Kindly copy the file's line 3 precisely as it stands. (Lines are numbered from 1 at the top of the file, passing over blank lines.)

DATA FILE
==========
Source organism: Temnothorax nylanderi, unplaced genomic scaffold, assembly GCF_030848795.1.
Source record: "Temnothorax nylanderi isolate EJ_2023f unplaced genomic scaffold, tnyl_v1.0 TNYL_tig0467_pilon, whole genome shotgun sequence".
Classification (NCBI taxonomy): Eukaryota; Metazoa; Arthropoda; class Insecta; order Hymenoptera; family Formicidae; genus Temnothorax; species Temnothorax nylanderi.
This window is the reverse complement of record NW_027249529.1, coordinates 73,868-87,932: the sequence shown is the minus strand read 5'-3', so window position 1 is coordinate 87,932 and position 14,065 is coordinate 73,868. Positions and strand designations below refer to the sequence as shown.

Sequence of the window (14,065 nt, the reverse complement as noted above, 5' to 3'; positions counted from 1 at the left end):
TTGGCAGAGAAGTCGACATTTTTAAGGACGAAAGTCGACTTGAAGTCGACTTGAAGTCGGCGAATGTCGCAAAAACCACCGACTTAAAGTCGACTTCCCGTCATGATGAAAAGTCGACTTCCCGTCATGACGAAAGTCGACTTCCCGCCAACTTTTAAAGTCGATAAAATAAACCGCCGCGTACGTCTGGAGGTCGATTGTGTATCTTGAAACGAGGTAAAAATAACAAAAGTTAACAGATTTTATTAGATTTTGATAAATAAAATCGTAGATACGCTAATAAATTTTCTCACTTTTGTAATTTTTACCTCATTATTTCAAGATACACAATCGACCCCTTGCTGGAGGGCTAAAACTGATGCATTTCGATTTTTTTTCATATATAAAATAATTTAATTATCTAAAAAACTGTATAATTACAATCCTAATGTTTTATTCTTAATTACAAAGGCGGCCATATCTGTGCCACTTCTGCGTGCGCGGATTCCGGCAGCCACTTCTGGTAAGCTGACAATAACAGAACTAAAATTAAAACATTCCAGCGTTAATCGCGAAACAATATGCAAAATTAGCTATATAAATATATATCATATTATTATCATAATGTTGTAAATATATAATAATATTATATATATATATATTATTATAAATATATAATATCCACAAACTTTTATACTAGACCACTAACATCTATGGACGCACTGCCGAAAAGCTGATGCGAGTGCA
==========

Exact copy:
Classification (NCBI taxonomy): Eukaryota; Metazoa; Arthropoda; class Insecta; order Hymenoptera; family Formicidae; genus Temnothorax; species Temnothorax nylanderi.